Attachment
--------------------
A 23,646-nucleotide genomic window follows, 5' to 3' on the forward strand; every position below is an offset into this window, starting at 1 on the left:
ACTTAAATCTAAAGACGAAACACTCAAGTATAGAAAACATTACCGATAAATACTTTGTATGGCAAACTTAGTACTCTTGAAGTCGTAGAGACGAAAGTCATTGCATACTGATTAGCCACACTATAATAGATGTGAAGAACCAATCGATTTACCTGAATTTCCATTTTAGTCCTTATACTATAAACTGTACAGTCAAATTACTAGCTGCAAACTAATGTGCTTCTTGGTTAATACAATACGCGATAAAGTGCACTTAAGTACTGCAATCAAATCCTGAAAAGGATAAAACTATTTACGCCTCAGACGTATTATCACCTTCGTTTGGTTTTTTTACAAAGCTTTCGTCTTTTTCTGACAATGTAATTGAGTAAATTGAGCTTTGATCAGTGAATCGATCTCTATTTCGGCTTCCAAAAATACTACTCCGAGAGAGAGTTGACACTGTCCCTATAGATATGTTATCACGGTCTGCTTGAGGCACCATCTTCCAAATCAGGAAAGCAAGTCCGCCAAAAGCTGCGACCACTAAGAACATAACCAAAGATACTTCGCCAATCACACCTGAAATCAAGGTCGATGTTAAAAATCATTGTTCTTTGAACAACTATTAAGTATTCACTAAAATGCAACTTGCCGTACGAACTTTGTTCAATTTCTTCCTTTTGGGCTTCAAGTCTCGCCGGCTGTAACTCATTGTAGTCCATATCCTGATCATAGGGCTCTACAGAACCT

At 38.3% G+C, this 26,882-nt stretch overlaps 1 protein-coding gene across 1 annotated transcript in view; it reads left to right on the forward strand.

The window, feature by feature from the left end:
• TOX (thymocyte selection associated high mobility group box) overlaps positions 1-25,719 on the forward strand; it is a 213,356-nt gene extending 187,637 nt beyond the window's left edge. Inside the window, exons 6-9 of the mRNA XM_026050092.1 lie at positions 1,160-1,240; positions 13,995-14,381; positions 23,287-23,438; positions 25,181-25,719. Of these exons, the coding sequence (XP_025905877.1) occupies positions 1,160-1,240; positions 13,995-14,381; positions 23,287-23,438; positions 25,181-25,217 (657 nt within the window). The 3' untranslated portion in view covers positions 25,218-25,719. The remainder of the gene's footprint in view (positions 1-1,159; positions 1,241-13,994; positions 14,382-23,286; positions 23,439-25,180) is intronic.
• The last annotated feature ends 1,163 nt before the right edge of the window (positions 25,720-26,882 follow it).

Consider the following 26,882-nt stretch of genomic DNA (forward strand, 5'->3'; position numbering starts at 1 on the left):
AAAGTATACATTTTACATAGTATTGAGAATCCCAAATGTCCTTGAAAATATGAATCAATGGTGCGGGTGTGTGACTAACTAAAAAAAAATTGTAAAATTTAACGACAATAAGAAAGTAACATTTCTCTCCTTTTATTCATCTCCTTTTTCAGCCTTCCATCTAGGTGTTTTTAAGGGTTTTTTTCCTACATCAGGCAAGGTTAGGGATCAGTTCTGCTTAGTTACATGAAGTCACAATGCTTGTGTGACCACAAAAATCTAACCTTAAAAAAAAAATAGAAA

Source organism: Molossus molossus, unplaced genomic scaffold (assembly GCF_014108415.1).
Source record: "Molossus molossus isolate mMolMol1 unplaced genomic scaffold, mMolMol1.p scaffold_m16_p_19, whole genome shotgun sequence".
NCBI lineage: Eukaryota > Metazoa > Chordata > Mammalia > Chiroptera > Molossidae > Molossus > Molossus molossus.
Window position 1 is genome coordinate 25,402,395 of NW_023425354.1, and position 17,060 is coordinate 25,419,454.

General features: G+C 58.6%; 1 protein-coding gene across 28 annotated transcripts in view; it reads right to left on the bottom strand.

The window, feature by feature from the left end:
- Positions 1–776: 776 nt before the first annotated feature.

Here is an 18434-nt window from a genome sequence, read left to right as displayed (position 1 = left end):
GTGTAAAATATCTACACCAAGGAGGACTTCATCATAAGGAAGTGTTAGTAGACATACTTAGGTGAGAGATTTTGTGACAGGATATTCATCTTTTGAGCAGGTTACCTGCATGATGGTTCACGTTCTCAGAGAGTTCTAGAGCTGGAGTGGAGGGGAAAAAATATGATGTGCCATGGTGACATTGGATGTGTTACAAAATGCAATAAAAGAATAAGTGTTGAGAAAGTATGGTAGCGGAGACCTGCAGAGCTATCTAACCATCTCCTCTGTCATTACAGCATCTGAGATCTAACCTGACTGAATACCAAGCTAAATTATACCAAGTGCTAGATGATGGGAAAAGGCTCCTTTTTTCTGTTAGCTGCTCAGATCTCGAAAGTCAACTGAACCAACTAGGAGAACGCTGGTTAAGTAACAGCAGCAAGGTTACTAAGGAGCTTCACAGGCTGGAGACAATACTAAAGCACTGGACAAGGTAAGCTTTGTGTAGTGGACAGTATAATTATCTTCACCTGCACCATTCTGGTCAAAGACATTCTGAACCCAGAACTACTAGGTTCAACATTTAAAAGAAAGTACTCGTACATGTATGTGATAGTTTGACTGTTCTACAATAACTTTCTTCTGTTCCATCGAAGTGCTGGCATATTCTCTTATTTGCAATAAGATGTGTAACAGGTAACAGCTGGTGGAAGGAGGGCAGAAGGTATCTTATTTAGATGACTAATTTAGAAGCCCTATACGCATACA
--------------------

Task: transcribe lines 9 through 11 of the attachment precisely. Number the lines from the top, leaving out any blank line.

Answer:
Source organism: Molossus molossus, unplaced genomic scaffold (assembly GCF_014108415.1).
Source record: "Molossus molossus isolate mMolMol1 unplaced genomic scaffold, mMolMol1.p scaffold_m16_p_19, whole genome shotgun sequence".
NCBI lineage: Eukaryota > Metazoa > Chordata > Mammalia > Chiroptera > Molossidae > Molossus > Molossus molossus.